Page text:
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Chlorinated chicken – what’s the big deal?

Chlorinated chicken is a term used to describe chicken that has been dipped or washed in water that contains chlorine dioxide, prior to being packaged. The process is used widely in the United States as a way of killing potentially harmful organisms.

So is US chicken safer than ours?

Not at all. The process is banned in the EU, yet our food hygiene is the same or better than those in the US. In fact a World Health Organisation study in 2015 concluded that the incidence of Salmonella were four to five times higher in the US than the EU. And our chicken is only allowed to be washed in water.

How come our chicken is safer whilst only being washed in water?

hen and chicks
Happy hen and chicks

The higher standards of hygiene and animal welfare provided by our farmers must take the credit for this. Rather than relying on a chemical wash to produce clean chicken, our farmers focus on producing healthy chickens in the cleanest and most welfare friendly way possible.

So if US chicken is no safer, why do they still produce chlorinated chicken?

Price, this appears to be the only reason. Chicken in the US costs approximately 21% less per kilo than in the UK. I don’t know about you, but I would definitely rather pay a bit more in the knowledge that the welfare and hygiene standards during production were as high as possible.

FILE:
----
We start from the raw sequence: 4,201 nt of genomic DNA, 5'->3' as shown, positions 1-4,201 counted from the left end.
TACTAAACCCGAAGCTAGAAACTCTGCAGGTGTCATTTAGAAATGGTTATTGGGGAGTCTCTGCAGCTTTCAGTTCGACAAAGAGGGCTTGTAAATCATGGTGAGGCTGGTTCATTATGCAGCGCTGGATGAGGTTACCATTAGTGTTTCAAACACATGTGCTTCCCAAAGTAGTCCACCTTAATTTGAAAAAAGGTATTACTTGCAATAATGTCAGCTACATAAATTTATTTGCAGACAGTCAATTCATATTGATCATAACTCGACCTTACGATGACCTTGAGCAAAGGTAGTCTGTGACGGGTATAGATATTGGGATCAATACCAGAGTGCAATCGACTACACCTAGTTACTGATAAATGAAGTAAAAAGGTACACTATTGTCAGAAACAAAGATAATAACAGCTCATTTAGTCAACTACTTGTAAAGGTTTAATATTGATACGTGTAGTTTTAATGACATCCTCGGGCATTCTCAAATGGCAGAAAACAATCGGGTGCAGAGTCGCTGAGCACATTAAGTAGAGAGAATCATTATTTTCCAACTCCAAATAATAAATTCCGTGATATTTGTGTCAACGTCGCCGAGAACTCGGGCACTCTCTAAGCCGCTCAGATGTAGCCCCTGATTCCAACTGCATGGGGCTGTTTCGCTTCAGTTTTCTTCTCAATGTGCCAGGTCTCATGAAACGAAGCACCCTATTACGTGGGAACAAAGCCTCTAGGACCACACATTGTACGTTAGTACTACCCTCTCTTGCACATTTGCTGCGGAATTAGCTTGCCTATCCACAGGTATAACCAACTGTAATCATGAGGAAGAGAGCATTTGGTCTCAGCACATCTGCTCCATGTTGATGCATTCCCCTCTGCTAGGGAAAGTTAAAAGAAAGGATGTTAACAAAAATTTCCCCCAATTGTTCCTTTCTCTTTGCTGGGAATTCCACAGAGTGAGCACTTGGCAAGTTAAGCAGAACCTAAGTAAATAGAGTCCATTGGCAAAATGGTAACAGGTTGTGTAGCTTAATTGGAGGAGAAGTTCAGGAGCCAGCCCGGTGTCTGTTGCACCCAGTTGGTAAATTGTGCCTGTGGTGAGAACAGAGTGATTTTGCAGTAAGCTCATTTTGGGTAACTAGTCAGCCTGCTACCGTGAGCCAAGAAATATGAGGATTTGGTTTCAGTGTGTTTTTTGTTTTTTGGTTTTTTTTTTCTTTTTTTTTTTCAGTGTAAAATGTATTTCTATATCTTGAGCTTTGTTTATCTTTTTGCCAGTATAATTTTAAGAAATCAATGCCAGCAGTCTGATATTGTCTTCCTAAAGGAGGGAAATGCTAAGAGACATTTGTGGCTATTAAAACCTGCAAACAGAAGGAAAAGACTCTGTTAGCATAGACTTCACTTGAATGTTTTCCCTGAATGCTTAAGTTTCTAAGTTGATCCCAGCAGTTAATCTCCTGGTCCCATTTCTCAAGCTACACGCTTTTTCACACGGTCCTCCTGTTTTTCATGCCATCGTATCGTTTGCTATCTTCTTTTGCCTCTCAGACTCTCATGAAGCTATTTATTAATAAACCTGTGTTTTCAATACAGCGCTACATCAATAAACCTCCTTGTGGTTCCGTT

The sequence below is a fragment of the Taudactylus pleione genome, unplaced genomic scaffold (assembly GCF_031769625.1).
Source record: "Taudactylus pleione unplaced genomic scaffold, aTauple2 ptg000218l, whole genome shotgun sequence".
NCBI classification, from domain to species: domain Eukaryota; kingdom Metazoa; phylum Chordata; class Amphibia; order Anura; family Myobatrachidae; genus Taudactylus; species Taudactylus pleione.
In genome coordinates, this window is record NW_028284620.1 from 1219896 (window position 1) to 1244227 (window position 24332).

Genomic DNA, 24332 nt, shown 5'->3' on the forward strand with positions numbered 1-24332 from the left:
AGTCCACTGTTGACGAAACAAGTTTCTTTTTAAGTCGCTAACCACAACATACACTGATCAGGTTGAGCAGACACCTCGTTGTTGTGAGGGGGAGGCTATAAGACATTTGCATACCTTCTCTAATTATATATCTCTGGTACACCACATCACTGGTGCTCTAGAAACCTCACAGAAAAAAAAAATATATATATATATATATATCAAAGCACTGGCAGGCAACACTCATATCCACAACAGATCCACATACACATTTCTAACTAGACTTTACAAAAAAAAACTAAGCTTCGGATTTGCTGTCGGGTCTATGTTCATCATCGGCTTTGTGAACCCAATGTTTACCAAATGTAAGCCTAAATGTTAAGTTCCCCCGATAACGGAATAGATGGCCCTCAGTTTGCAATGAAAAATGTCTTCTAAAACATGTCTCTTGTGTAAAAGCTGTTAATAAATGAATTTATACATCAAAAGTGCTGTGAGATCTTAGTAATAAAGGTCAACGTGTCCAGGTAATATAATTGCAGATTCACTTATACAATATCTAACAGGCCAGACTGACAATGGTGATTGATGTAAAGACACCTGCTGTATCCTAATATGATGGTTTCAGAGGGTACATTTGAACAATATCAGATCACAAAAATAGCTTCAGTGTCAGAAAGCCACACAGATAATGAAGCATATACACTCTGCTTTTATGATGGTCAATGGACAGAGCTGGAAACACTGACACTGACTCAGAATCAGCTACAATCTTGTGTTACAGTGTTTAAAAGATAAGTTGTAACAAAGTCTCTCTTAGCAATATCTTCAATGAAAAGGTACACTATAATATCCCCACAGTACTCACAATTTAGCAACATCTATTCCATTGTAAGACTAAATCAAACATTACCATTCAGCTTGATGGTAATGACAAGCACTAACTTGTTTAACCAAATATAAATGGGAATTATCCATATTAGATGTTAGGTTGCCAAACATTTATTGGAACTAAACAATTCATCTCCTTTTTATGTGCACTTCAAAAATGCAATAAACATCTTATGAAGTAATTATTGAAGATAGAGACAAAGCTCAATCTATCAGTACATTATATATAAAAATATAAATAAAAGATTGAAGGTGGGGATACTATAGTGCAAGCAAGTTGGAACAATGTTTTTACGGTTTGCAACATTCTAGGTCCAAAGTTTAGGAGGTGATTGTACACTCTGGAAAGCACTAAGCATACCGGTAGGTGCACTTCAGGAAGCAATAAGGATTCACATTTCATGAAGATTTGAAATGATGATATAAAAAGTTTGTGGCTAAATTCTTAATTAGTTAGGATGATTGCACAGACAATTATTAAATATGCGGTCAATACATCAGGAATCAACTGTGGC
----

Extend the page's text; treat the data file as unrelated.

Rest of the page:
Is chlorine dioxide harmful?

There is much debate about this, a European Food Safety Authority Report claimed in 2005 that poultry washed with chlorine dioxide ‘would be of no safety concern’. However in 2015 the same Authority added that there was a potential health concern for children, but taking the average consumption of chicken into account there would be no safety concern.

Even so, in 2008 a proposal to allow the use of chlorine dioxide for washing chicken was rejected once again in the EU due to the potential to “lead to the formation of chloro organic compounds, several of which are persistent, bioaccumulate or carcinogenic”

So there is some thought that the compounds could build up in the body a little at a time and also potentially be cancer causing. There is also some belief that the reliance on chemical use in the US rather than the better farming practices in the UK is playing a part in antibiotic resistance.

Just the tip of the iceberg?

cattle ranch
cattle ranch

This is the problem with free trade deals. They will only work if the food being imported has been produced to the same or higher welfare standards than our own. The US, in this instance, can produce chicken cheaper than us due to a reliance on chemicals rather than good farming practice.

They can also produce beef cheaper than us, partly due to the fact the use of man made growth hormones are still allowed in the US, but banned – rightly so – in the UK, the cloning of animals etc. We also have strict labelling laws in the UK, but the US can produce genetically modified foods without declaring the fact on labels.